In reply to: The broken link: What has ND's football tradition meant to you? posted by Board Ops
It’s always been…Notre Dame
Growing up in St. Louis, I attended a small Catholic school in the northwest suburbs. I remember then, the kids had sweatshirts that said “Notre Dame”…the “Victory March” was played at school functions. On Saturday afternoons, if the Irish weren’t on TV, which wasn’t too often, we’d try to find a broadcast on the radio. If there wasn’t a game on either TV or radio, nothing and no one else was worth watching or listening to so we’d find something else to do. On Sunday mornings, a show came on about ten o’clock that I wouldn’t miss and that was Notre Dame Football with Lindsey Nelson.
Through high school, through college, and through my military years…it’s always been Notre Dame...you could see a total stranger anywhere in town or in a foreign country with a ND shirt on and you’d could always strike up a conversation by saying, “how ‘bout those Irish”. The conversation never centered on academics, facilities, or other sports…not that they aren’t important…but it was always football. The conversation was always about Notre Dame football.
My wife was fortunate enough to attend Holy Cross College in New Orleans and the President of the school until last year was Father Tom Chambers. A remarkable human being who was and still is fanatical fan of Notre Dame football. On the days I had to pick my wife up from class, I’d go by his office and if he wasn’t busy, he’d invite me in for a bit and we’d talk Irish football.
At commencement exercises, Father Tom invited Rudy to give the commencement address at the St. Louis Cathedral in New Orleans. More to my wife’s stellar academic achievement in her nursing classes than my relationship with Father Tom, we were invited to an after graduation get together at Brennan’s in the French Quarter. I introduced myself to Rudy at the reception and listened to him talk about the spirit of Notre Dame football, Ara, and Coach Devine.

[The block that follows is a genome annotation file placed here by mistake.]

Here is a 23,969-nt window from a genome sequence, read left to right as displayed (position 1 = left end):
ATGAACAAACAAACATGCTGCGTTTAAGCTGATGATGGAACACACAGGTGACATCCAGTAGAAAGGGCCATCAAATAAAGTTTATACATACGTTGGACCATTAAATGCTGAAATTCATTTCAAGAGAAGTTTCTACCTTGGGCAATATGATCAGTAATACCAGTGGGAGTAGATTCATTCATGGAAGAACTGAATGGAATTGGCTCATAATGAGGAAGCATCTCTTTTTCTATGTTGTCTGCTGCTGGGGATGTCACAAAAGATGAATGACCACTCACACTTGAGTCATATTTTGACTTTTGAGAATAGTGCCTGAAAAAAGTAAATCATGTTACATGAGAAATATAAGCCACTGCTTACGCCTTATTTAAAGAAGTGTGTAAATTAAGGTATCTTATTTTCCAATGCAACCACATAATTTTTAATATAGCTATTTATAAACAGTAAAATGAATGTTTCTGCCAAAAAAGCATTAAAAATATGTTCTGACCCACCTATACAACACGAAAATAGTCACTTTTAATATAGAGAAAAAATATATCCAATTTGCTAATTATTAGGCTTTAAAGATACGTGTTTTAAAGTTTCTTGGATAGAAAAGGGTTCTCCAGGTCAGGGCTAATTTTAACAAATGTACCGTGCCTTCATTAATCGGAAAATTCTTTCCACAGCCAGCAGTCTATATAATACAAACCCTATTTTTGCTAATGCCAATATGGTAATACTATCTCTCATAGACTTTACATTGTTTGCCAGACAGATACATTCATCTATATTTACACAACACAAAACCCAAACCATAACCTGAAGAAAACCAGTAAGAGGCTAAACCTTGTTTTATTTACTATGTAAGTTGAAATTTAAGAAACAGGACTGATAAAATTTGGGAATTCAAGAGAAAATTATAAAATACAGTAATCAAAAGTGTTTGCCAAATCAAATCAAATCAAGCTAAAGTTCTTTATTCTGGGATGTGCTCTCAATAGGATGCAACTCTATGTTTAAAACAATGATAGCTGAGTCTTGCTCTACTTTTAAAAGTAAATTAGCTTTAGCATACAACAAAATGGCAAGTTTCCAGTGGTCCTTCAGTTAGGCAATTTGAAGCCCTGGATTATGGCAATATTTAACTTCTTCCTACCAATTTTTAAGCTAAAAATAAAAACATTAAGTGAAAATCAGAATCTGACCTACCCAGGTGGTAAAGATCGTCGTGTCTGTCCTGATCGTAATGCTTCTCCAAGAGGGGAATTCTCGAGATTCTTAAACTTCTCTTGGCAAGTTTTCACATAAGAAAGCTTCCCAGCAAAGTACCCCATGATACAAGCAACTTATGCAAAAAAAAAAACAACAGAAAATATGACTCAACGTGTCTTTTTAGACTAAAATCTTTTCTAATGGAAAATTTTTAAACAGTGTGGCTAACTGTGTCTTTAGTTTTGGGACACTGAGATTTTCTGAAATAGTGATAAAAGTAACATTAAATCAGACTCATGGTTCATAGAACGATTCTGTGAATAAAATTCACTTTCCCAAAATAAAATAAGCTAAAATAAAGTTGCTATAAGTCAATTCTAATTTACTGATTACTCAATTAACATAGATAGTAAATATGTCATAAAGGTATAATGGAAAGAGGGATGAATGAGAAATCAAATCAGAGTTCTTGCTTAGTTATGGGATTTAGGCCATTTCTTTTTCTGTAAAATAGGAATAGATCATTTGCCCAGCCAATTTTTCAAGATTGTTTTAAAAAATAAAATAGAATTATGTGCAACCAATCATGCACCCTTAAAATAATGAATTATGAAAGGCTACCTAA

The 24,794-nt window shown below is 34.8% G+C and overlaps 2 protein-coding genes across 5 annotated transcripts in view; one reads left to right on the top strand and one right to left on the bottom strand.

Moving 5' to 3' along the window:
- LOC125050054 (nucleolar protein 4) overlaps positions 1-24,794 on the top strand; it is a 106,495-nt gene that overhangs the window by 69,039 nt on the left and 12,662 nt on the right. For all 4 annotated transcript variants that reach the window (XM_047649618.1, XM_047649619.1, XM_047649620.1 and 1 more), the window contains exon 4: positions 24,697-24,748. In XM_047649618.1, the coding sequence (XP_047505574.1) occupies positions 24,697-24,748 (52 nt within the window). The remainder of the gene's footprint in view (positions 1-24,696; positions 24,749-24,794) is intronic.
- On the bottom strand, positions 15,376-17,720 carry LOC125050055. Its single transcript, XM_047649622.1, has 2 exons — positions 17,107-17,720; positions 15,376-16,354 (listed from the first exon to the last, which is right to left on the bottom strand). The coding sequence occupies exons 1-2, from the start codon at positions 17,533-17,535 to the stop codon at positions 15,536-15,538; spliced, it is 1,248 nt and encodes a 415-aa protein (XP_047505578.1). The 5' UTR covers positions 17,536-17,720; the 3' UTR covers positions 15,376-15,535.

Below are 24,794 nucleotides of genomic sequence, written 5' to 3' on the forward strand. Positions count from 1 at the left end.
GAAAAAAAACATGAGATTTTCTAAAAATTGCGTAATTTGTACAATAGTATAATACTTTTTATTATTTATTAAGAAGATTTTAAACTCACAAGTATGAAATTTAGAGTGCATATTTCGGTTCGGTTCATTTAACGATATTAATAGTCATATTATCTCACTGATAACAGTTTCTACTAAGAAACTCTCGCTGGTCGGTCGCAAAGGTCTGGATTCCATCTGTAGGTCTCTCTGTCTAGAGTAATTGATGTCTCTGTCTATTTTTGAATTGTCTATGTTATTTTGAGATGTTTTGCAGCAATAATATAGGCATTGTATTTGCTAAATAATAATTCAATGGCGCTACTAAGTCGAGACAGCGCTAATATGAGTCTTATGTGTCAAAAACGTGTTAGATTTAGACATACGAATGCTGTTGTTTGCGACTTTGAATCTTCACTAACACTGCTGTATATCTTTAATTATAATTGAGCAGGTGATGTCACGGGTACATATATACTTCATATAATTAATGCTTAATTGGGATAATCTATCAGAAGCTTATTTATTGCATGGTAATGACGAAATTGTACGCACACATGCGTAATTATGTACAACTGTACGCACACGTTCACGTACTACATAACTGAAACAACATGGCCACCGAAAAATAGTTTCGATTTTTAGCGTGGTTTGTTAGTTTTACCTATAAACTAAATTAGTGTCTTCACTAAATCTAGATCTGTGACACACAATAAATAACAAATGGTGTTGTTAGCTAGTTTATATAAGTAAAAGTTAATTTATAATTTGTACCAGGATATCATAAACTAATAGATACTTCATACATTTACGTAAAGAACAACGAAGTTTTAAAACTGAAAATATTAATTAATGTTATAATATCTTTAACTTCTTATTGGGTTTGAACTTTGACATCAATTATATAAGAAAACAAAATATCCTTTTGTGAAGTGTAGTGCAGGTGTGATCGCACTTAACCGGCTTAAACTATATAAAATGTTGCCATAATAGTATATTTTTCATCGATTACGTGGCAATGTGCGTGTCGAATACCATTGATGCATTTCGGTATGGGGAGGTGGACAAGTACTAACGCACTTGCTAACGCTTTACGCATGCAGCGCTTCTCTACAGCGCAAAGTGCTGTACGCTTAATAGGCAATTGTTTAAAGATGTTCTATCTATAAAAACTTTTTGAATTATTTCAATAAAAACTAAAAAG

We were in there in New Orleans when Jerome Bettis destroyed Florida in the second half of the “Cheerios” Bowl.
The youngest of my three children wrote Lou Holtz one year in the middle of football season telling him that one day he was going to be the Irish quarterback and asked for advice on how to get the job done. Much to his surprise, and mine, a letter arrived in the mail from the University of Notre Dame Football Office. I don’t know whether it was a form letter or real, it didn’t matter. Here was a letter addressed to my kid from and signed by Coach Holtz, telling him study hard, listen to his mom and dad (imagine that), keep practicing, and one day he’d see him on campus at South Bend.
My very young kids remember being woke up by screaming parents late one night over the sight of the Rocket running back a punt against Colorado in the final seconds of game only to have the touchdown and the win called back for a penalty.
It’s always been…Notre Dame. The only games we ever tape are Notre Dame. The only games we have parties for are Notre Dame…
Two years ago, I was able to get to tickets for Notre Dame vs. Navy game in Baltimore. We left in plenty of time to get to the game, or so we thought…and as we traveled up I-95…traffic came to a halt about 3 miles away from the stadium. It was mayhem on the freeway. Irish banners dangling everywhere, chalk paint on windows, the Victory March and other Irish tunes were blaring, and of course there was the “polite” bad mouthing those fans swearing their allegiance to the Academy. My teenagers were in awe. They’d been to big-time concerts before, but never had they seen or felt the electricity of being at an Irish game.
It’s always been…Notre Dame. It’s always been…Notre Dame Football.